Listen – Really Listen

It’s very easy to only give half of your attention when you’re busy and there’s a lot going on, but to build rapport you need to really listen to the other person, giving your full attention. You need to practice active listening, spending more time listening than talking, being open and focusing on what the other person is saying. Active listening skills include:

  • Briefly summarizing what you’ve heard.
  • Using positive prompts during the conversation, such as “Oh?,” “I see,” and “Go on.”
  • Labeling the emotions you hear, such as “It seems like you’re worried about that,” or “It sounds like you’re happy about this.”
  • Asking probing questions to get a better understanding of what’s being said, such as “Where do you see this leading?”
  • Exploring consequences by saying something like “What would happen if…” or “Remember the last time this came up? Do you think that might be the case this time?”

Be careful with your tone and direction of the interactions when practicing active listening not to be too abrupt, patronizing, or pushy with questions. Be friendly, open, and caring to show your interest in understanding and connecting over a shared communication.

Ask Them to “Tell Me About Yourself”

When talking to others, especially if they are new to you or you are trying to get to know them at first, ask them to tell you about themselves. NPR host Terry Gross starts her interviews this way to avoid putting her guests on the defensive while also learning about them. Say things like “So tell me about you,” and “Now you’ve heard a little about me, what about you?” to put them at ease and show your interest in more than just a superficial conversation.

Identify the Positives

Train yourself to identify the positive things about everyone you interact with, including enemies and annoying colleagues. Listen and watch for the unique and worthwhile characteristics of others and you will come to focus on their positive contributions more than any negatives, enabling you to build rapport with them. Taking this approach with every interaction will help overcome the obstacles to connecting and enable easy rapport building.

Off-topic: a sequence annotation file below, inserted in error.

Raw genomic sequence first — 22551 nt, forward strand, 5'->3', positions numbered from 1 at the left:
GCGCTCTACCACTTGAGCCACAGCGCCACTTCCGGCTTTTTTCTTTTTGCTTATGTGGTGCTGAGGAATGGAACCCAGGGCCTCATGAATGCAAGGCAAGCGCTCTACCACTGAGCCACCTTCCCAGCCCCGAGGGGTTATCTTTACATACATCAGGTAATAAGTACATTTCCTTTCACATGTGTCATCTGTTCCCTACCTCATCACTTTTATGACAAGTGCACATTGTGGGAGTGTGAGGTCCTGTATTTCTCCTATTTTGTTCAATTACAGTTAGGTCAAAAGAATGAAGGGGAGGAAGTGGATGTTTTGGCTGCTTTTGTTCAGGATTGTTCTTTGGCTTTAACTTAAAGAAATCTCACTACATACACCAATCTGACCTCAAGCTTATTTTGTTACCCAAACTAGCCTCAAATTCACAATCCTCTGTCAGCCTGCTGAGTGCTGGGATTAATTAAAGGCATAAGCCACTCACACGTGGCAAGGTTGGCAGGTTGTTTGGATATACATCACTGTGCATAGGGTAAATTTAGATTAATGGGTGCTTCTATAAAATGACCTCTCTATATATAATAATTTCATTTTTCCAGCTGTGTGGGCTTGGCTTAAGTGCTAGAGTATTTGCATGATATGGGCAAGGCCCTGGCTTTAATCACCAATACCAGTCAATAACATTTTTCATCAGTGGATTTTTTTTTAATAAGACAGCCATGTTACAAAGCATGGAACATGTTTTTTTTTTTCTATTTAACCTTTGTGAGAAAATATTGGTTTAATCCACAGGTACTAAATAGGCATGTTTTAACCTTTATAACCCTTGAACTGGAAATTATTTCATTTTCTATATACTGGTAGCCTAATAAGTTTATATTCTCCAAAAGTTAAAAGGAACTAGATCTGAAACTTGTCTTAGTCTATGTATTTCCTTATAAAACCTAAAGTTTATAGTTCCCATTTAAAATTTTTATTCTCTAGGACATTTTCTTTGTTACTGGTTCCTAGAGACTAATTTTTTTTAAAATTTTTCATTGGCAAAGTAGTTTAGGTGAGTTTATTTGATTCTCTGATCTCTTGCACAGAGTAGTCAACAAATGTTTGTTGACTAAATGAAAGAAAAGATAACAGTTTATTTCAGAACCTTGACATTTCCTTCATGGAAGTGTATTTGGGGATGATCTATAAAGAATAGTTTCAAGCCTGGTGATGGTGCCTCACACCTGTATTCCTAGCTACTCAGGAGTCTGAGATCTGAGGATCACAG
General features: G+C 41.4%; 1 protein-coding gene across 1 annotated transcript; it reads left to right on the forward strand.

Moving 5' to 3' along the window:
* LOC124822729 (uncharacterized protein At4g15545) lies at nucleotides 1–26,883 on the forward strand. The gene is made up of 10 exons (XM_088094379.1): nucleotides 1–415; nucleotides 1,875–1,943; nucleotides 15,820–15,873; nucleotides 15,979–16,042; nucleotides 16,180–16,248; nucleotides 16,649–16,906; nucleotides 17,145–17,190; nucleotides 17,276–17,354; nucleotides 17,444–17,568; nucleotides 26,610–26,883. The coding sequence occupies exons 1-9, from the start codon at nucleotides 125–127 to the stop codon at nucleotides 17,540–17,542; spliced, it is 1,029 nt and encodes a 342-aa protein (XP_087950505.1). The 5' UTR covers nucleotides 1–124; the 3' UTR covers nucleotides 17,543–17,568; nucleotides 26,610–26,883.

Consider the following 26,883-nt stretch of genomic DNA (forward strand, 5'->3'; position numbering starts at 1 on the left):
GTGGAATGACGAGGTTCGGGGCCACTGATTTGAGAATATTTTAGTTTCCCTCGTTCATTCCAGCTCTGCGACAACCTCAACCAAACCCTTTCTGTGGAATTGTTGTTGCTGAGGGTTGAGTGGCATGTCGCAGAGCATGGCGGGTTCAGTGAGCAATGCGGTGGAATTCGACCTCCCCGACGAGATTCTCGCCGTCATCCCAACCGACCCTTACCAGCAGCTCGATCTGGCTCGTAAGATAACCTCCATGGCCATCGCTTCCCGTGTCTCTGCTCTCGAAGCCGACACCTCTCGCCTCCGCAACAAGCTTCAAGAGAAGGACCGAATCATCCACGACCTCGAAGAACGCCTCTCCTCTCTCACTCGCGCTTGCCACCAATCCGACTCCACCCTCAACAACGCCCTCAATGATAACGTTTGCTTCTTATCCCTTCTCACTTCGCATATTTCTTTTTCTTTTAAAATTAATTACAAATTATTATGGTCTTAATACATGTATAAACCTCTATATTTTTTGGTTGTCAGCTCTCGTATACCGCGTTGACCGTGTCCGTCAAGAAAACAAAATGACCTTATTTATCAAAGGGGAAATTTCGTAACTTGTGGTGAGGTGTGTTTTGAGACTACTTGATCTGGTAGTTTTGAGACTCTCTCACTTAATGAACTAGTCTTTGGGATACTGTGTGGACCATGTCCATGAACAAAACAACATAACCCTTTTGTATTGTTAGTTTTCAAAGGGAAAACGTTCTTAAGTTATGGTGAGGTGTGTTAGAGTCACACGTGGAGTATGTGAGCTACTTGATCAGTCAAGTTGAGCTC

Make Others Feel Good

Be mindful of making others feel good in your interactions with them to build rapport. Make them feel important and valued by asking their advice or point of view and caringly considering their input. Compliment them to people around them, and relay positive things others have said about them to you. Make a connection through good feelings and honest observations of their good points.

Find Common Ground

When you want to make a connection with a co-worker, employee, acquaintance, or loved one, find common ground that you both agree on or feel similarly about. Stay away from charged political or religious topics, but look for common interests or hobbies or passions to discuss and get to know each other better with. Finding things you both are involved or interested in to talk about creates shared experiences and opportunities to learn from each other in an enjoyable way. This builds a fun and interesting foundation from which to grow a relationship.

Choose a Small Venue

To get to know someone better, whether it’s an acquaintance, client, or co-worker or employee, move the conversation to a smaller venue. If you work in a large department, ask to meet for coffee. If you’re at a large event, move from a large group setting to a smaller one-on-one area. If you want to talk to someone more in-depth, ask to schedule a separate time to talk in a quieter place with less traffic or activity. This allows you to show interest in the other person and a willingness to focus on your communication to build good rapport.

Communications and relationship experts like Tony Robbins and Mike Gilmour know that the key to relationships is building good rapport. While it may not come naturally to you, rapport-building strategies and techniques can be learned and the more you practice them, the easier it is to make real connections that improve your life and work.

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About Author

Founder of With over 20 years of experience in HR and various roles in corporate world, Jenny shares tips and advice to help professionals advance in their careers. Her blog is a go-to resource for anyone looking to improve their skills, land their dream job, or make a career change.